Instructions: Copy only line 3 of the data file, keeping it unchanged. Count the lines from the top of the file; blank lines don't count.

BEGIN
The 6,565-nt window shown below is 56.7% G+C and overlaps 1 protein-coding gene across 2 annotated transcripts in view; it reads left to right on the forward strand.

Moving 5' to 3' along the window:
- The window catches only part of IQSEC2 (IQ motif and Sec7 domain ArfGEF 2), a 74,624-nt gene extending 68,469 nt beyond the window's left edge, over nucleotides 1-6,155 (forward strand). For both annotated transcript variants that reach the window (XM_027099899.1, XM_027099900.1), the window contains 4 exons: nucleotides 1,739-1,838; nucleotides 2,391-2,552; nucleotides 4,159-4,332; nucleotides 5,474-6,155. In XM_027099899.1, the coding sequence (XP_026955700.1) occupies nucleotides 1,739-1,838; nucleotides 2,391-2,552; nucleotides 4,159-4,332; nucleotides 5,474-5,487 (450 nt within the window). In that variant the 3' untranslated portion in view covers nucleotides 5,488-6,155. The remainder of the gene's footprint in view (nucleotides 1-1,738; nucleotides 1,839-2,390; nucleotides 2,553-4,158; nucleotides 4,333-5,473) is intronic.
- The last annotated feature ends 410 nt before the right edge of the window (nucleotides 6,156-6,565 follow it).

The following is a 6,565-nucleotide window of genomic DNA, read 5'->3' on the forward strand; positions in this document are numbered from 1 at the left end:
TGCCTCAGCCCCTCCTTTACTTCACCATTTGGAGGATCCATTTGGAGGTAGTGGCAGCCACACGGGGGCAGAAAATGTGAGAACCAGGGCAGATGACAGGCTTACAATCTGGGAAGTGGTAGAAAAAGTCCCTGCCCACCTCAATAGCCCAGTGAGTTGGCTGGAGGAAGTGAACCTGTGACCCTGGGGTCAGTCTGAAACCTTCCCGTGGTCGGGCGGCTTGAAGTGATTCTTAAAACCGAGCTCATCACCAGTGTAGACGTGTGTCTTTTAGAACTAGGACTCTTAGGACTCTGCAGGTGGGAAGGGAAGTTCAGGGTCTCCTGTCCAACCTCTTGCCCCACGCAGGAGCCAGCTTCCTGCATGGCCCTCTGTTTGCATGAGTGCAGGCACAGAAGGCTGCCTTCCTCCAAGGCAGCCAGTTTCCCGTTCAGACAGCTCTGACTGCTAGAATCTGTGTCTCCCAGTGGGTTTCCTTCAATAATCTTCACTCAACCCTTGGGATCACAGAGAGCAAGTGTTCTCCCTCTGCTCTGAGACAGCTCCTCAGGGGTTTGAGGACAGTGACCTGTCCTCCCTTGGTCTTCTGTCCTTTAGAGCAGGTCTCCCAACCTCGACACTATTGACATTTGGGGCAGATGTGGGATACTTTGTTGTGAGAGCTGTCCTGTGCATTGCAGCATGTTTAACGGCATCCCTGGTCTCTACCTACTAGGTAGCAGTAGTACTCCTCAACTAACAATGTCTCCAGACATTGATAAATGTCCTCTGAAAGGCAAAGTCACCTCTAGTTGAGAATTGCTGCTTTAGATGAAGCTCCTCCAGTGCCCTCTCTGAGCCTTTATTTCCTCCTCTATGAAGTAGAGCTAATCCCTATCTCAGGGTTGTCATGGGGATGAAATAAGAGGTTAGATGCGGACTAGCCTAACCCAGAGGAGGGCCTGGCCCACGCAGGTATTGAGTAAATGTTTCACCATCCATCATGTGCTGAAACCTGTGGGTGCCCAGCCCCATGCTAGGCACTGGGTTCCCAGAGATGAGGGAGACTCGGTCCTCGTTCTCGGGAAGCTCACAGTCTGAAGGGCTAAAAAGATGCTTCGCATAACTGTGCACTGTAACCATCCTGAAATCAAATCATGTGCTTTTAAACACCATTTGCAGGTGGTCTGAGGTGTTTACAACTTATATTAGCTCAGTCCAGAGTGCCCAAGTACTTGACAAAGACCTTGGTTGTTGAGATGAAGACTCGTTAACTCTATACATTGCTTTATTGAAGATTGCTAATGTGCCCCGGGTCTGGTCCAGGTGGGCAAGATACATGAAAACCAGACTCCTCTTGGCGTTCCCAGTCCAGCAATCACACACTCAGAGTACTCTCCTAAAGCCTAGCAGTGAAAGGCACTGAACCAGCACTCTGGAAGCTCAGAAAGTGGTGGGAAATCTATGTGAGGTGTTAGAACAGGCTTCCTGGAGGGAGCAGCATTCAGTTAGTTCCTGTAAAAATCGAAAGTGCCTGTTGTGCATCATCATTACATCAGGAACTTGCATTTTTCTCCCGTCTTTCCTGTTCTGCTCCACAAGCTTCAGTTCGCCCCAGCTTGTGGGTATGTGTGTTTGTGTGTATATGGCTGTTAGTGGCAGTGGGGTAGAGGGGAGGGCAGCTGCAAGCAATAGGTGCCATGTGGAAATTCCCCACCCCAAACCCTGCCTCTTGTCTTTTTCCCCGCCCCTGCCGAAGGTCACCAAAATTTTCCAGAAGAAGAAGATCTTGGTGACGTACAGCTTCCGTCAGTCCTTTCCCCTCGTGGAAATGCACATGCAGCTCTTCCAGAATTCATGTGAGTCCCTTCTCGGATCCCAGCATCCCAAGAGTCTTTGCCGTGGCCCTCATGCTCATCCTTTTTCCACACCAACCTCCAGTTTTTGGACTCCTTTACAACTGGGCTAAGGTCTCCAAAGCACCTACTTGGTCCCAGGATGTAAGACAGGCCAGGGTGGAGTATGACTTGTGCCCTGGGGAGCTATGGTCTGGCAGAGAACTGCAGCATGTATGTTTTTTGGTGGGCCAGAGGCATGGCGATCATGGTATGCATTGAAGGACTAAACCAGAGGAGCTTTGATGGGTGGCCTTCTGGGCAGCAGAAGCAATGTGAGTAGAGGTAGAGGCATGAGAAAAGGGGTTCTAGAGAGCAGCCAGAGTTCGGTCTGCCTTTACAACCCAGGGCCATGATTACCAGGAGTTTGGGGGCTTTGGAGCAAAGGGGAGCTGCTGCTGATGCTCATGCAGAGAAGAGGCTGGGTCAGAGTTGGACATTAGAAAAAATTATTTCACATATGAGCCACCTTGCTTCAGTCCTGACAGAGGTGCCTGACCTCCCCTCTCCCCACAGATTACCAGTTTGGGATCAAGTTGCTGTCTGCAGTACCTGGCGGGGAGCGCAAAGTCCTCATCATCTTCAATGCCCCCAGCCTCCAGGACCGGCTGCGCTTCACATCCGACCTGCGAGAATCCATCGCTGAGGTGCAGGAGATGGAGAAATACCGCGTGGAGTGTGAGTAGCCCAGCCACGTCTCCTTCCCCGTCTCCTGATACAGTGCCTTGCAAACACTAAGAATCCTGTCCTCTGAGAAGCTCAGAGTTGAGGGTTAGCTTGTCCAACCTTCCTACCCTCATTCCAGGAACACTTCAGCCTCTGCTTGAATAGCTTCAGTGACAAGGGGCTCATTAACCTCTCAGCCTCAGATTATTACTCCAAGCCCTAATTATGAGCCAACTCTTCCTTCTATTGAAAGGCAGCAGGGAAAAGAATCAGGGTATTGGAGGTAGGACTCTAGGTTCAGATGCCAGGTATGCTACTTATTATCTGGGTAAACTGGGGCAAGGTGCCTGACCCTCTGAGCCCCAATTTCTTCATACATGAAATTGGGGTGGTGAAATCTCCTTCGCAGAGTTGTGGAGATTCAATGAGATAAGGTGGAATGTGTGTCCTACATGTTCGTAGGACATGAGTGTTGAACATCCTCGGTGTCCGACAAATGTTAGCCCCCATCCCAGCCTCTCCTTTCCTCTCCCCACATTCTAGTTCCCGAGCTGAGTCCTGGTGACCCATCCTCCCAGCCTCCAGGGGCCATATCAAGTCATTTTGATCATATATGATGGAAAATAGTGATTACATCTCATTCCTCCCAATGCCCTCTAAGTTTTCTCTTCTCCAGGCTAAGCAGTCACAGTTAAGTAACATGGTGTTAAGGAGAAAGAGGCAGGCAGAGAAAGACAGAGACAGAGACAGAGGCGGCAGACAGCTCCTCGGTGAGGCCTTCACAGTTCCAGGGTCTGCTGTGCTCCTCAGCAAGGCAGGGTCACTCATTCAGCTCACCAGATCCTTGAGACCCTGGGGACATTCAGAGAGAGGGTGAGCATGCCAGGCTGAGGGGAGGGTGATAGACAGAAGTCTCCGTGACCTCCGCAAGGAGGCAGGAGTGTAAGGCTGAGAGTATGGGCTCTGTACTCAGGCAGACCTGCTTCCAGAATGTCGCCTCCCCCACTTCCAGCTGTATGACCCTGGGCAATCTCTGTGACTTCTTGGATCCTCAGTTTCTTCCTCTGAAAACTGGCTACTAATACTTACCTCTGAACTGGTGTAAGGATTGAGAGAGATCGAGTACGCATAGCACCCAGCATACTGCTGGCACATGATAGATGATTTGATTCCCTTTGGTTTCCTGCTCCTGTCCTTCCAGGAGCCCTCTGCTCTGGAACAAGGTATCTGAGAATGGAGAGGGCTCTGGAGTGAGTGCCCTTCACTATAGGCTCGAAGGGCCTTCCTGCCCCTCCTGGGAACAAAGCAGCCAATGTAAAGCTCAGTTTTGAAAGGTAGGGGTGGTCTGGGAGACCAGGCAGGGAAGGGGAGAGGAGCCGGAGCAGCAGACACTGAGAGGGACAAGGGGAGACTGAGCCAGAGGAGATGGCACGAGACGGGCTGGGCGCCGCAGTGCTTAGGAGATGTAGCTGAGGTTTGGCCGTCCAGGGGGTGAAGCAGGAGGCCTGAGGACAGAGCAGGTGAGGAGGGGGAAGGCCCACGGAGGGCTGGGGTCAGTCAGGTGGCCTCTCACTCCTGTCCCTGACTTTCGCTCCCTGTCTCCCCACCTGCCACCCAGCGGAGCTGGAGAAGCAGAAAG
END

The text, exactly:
- The window catches only part of IQSEC2 (IQ motif and Sec7 domain ArfGEF 2), a 74,624-nt gene extending 68,469 nt beyond the window's left edge, over nucleotides 1-6,155 (forward strand). For both annotated transcript variants that reach the window (XM_027099899.1, XM_027099900.1), the window contains 4 exons: nucleotides 1,739-1,838; nucleotides 2,391-2,552; nucleotides 4,159-4,332; nucleotides 5,474-6,155. In XM_027099899.1, the coding sequence (XP_026955700.1) occupies nucleotides 1,739-1,838; nucleotides 2,391-2,552; nucleotides 4,159-4,332; nucleotides 5,474-5,487 (450 nt within the window). In that variant the 3' untranslated portion in view covers nucleotides 5,488-6,155. The remainder of the gene's footprint in view (nucleotides 1-1,738; nucleotides 1,839-2,390; nucleotides 2,553-4,158; nucleotides 4,333-5,473) is intronic.